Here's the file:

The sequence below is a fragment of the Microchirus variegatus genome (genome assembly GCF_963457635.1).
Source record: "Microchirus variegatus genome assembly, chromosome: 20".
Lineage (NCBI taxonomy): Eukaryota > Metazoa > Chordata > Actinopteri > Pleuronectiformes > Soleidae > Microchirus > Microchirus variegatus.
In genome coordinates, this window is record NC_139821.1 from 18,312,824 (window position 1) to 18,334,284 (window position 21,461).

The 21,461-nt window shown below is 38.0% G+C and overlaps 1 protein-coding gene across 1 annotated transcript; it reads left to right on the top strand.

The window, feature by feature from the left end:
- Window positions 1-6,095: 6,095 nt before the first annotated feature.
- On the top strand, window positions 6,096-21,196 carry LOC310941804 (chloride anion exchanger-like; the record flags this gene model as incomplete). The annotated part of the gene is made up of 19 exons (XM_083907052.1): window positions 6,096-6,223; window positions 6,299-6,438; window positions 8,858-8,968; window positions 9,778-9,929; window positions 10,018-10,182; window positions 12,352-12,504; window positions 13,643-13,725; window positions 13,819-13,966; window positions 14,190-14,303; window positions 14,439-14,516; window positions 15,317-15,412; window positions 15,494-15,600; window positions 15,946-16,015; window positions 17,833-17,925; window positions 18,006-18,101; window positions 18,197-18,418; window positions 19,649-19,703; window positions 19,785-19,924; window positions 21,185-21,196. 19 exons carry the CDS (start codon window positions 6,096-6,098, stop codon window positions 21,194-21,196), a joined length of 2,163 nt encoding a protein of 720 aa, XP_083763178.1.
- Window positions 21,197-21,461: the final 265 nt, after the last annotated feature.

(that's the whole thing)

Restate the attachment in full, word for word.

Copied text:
The sequence below is a fragment of the Microchirus variegatus genome (genome assembly GCF_963457635.1).
Source record: "Microchirus variegatus genome assembly, chromosome: 20".
Lineage (NCBI taxonomy): Eukaryota > Metazoa > Chordata > Actinopteri > Pleuronectiformes > Soleidae > Microchirus > Microchirus variegatus.
In genome coordinates, this window is record NC_139821.1 from 18,312,824 (window position 1) to 18,334,284 (window position 21,461).

The 21,461-nt window shown below is 38.0% G+C and overlaps 1 protein-coding gene across 1 annotated transcript; it reads left to right on the top strand.

The window, feature by feature from the left end:
- Window positions 1-6,095: 6,095 nt before the first annotated feature.
- On the top strand, window positions 6,096-21,196 carry LOC310941804 (chloride anion exchanger-like; the record flags this gene model as incomplete). The annotated part of the gene is made up of 19 exons (XM_083907052.1): window positions 6,096-6,223; window positions 6,299-6,438; window positions 8,858-8,968; window positions 9,778-9,929; window positions 10,018-10,182; window positions 12,352-12,504; window positions 13,643-13,725; window positions 13,819-13,966; window positions 14,190-14,303; window positions 14,439-14,516; window positions 15,317-15,412; window positions 15,494-15,600; window positions 15,946-16,015; window positions 17,833-17,925; window positions 18,006-18,101; window positions 18,197-18,418; window positions 19,649-19,703; window positions 19,785-19,924; window positions 21,185-21,196. 19 exons carry the CDS (start codon window positions 6,096-6,098, stop codon window positions 21,194-21,196), a joined length of 2,163 nt encoding a protein of 720 aa, XP_083763178.1.
- Window positions 21,197-21,461: the final 265 nt, after the last annotated feature.